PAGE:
With the Community Gallery named, it was time to create a display or rather exhibit. To coincide with our latest exhibit “Mountaineers: Community Experience in Chilliwack’s Mountains”, curator Anna and I decided to hold a photography competition. The theme of the competition was engaging with our local mountains, meaning entries could be of hiking the mountains or images of the mountains from afar. From July 14th to August 3rd, we asked the community to use social media to submit their photos of the local mountains with us. The requirements were to use #chwkmountaineers, tag us @chwkmuseum, follow us and identify the mountain in their photo. Of course many of the entries featured some of Chilliwack’s better known peaks such as Mt. Cheam and Mt. Slesse. All of the entries were amazing and it was exciting to see the community taking part in our competition.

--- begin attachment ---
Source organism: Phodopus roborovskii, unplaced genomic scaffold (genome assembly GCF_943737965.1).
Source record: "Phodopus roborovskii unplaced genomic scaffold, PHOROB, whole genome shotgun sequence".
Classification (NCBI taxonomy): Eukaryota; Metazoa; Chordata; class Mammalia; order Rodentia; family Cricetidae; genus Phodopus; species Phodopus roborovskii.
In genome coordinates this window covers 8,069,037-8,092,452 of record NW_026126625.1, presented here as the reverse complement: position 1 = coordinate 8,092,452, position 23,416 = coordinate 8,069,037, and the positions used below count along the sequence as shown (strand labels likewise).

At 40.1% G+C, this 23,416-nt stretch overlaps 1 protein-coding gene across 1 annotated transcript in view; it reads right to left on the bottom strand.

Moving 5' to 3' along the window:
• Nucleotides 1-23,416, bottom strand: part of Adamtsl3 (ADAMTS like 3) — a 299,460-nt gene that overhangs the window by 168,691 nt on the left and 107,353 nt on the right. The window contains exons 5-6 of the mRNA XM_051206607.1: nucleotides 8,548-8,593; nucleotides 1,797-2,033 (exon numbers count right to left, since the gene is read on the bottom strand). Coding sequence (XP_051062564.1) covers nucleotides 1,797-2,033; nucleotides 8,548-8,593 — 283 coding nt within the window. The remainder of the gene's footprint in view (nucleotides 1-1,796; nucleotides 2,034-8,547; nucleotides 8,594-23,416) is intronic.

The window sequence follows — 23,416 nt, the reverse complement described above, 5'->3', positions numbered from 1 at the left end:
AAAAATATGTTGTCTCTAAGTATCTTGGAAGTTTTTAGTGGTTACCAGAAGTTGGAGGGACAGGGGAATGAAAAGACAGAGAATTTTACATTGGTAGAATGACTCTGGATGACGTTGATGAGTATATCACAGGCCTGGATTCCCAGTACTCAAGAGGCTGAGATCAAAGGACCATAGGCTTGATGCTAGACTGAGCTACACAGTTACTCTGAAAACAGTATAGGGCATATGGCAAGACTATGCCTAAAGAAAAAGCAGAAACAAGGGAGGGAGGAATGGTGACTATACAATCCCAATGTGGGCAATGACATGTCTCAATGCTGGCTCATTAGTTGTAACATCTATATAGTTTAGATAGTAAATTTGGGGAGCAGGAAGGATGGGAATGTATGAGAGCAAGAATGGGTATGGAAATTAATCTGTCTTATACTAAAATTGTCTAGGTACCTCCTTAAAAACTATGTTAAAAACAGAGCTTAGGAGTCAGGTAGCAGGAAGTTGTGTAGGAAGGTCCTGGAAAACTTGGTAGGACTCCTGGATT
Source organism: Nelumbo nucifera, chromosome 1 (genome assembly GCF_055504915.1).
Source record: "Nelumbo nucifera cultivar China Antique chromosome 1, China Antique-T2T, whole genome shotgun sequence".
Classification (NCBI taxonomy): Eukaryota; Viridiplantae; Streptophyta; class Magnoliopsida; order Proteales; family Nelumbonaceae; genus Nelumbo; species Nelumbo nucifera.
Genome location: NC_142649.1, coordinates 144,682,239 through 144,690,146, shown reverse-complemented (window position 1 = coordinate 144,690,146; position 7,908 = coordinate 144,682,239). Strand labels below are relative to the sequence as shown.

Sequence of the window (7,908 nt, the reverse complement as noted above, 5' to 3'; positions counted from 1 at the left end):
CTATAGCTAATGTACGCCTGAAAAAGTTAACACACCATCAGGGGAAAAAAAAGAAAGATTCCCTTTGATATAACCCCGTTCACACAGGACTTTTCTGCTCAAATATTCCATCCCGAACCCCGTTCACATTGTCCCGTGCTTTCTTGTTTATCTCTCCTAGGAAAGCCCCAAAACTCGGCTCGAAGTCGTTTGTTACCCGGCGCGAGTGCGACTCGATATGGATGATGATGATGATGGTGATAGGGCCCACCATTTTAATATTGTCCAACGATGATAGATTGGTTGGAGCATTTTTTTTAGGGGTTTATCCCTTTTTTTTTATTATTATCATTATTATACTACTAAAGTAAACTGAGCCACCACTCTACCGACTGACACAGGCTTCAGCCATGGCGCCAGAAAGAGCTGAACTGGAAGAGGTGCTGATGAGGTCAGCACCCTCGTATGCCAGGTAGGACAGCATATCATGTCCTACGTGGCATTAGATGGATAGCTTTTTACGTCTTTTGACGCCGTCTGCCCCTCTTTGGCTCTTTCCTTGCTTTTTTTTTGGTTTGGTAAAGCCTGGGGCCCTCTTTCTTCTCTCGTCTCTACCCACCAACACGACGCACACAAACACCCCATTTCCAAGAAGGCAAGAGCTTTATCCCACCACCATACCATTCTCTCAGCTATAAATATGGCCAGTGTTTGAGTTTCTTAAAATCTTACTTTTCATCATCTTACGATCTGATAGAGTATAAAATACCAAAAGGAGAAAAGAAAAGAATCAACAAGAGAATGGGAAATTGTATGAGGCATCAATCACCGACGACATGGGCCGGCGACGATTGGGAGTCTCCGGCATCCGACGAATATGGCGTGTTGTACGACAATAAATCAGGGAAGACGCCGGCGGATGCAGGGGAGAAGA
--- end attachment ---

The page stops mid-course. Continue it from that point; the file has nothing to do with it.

The Community Gallery featuring its latest exhibit, Mountaineers Photo Competition.

Along with prizes, our three weekly winners and overall competition winner will have their image displayed in the Community Gallery until the conclusion of our Mountaineers Exhibit in early 2019.

Join us in celebrating these community connections by visiting the museum to see the latest exhibit in the Community Gallery, on display now.

Building a Mini-Exhibit: A Summer Student Perspective by Alec Postlethwaite

Posted on: August 8th, 2018 by Anna Irwin

During my time with the Chilliwack Museum and Archives I was tasked with creating a miniature exhibit for the archive’s reading room, a project which proved to be one of the most challenging projects I have taken on as a summer student.